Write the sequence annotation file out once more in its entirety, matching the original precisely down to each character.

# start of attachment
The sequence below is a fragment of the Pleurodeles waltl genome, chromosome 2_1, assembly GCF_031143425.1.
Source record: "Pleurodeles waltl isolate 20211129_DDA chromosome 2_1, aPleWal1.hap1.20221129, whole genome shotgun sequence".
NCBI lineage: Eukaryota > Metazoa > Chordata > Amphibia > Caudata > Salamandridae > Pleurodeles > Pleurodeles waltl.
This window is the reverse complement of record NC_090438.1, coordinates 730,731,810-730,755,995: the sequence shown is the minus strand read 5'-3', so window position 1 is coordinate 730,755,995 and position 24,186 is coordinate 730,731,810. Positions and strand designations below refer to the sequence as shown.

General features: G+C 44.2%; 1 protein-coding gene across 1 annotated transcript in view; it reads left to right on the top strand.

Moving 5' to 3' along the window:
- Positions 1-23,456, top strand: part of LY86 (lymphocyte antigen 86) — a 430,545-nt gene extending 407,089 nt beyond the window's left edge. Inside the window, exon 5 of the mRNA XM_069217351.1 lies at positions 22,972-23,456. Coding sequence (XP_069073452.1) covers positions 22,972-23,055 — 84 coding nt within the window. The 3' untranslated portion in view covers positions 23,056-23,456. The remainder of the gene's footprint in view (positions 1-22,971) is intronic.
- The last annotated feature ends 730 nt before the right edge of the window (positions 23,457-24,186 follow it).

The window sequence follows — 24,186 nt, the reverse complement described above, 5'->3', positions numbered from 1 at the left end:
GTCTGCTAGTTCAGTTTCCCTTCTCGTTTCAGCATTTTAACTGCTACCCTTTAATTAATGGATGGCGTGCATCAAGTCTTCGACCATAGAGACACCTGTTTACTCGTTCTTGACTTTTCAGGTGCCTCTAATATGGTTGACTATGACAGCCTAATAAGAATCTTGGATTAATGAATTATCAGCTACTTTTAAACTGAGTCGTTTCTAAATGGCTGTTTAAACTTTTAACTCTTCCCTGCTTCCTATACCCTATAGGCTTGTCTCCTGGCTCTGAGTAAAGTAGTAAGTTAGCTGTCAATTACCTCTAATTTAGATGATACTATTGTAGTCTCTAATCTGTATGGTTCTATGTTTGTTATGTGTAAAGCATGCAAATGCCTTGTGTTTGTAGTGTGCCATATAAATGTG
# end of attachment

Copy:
The sequence below is a fragment of the Pleurodeles waltl genome, chromosome 2_1, assembly GCF_031143425.1.
Source record: "Pleurodeles waltl isolate 20211129_DDA chromosome 2_1, aPleWal1.hap1.20221129, whole genome shotgun sequence".
NCBI lineage: Eukaryota > Metazoa > Chordata > Amphibia > Caudata > Salamandridae > Pleurodeles > Pleurodeles waltl.
This window is the reverse complement of record NC_090438.1, coordinates 730,731,810-730,755,995: the sequence shown is the minus strand read 5'-3', so window position 1 is coordinate 730,755,995 and position 24,186 is coordinate 730,731,810. Positions and strand designations below refer to the sequence as shown.

General features: G+C 44.2%; 1 protein-coding gene across 1 annotated transcript in view; it reads left to right on the top strand.

Moving 5' to 3' along the window:
- Positions 1-23,456, top strand: part of LY86 (lymphocyte antigen 86) — a 430,545-nt gene extending 407,089 nt beyond the window's left edge. Inside the window, exon 5 of the mRNA XM_069217351.1 lies at positions 22,972-23,456. Coding sequence (XP_069073452.1) covers positions 22,972-23,055 — 84 coding nt within the window. The 3' untranslated portion in view covers positions 23,056-23,456. The remainder of the gene's footprint in view (positions 1-22,971) is intronic.
- The last annotated feature ends 730 nt before the right edge of the window (positions 23,457-24,186 follow it).

The window sequence follows — 24,186 nt, the reverse complement described above, 5'->3', positions numbered from 1 at the left end:
GTCTGCTAGTTCAGTTTCCCTTCTCGTTTCAGCATTTTAACTGCTACCCTTTAATTAATGGATGGCGTGCATCAAGTCTTCGACCATAGAGACACCTGTTTACTCGTTCTTGACTTTTCAGGTGCCTCTAATATGGTTGACTATGACAGCCTAATAAGAATCTTGGATTAATGAATTATCAGCTACTTTTAAACTGAGTCGTTTCTAAATGGCTGTTTAAACTTTTAACTCTTCCCTGCTTCCTATACCCTATAGGCTTGTCTCCTGGCTCTGAGTAAAGTAGTAAGTTAGCTGTCAATTACCTCTAATTTAGATGATACTATTGTAGTCTCTAATCTGTATGGTTCTATGTTTGTTATGTGTAAAGCATGCAAATGCCTTGTGTTTGTAGTGTGCCATATAAATGTG